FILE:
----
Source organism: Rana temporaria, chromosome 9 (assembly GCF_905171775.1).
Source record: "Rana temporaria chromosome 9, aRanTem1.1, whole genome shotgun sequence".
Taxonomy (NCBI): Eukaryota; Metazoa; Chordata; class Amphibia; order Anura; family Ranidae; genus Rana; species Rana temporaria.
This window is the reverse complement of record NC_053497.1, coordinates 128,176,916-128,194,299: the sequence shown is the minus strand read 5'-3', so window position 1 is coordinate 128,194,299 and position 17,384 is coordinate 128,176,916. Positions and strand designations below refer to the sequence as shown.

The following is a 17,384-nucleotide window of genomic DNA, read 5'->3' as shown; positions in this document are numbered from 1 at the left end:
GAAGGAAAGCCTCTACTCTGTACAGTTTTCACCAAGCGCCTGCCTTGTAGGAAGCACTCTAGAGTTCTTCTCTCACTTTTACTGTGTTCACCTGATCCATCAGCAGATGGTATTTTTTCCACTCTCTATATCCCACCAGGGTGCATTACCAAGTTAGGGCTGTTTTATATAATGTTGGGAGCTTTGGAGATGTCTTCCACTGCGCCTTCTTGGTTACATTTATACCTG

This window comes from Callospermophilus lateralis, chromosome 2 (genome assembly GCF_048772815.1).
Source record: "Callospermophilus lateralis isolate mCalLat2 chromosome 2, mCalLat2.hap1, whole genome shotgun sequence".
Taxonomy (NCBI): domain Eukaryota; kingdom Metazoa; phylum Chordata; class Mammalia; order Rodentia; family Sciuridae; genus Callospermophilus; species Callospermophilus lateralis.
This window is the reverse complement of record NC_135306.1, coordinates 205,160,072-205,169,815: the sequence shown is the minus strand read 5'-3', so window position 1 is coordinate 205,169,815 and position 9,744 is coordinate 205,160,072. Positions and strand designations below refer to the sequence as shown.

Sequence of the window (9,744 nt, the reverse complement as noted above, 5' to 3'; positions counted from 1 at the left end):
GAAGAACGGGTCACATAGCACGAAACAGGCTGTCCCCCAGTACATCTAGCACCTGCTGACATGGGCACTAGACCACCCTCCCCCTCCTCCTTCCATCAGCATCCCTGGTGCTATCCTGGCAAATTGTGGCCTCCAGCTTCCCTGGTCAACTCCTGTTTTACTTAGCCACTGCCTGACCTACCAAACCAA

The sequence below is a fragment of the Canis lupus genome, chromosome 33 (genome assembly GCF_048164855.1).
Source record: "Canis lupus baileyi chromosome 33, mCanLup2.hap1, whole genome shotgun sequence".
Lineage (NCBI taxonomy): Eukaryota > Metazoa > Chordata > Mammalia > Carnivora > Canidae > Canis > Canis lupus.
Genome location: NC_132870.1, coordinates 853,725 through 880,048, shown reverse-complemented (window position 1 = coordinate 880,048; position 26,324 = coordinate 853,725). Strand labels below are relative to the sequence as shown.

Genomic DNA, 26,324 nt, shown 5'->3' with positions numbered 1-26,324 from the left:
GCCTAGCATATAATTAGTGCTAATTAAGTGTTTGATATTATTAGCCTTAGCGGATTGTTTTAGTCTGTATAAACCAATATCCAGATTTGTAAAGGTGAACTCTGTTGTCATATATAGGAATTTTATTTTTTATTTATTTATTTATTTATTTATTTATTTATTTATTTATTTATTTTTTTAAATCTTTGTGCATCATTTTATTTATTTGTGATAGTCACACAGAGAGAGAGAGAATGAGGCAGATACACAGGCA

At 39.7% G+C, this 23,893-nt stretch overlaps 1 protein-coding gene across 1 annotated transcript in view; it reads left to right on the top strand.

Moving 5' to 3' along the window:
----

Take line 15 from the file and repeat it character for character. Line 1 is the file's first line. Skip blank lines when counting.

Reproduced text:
Lineage (NCBI taxonomy): Eukaryota > Metazoa > Chordata > Mammalia > Carnivora > Canidae > Canis > Canis lupus.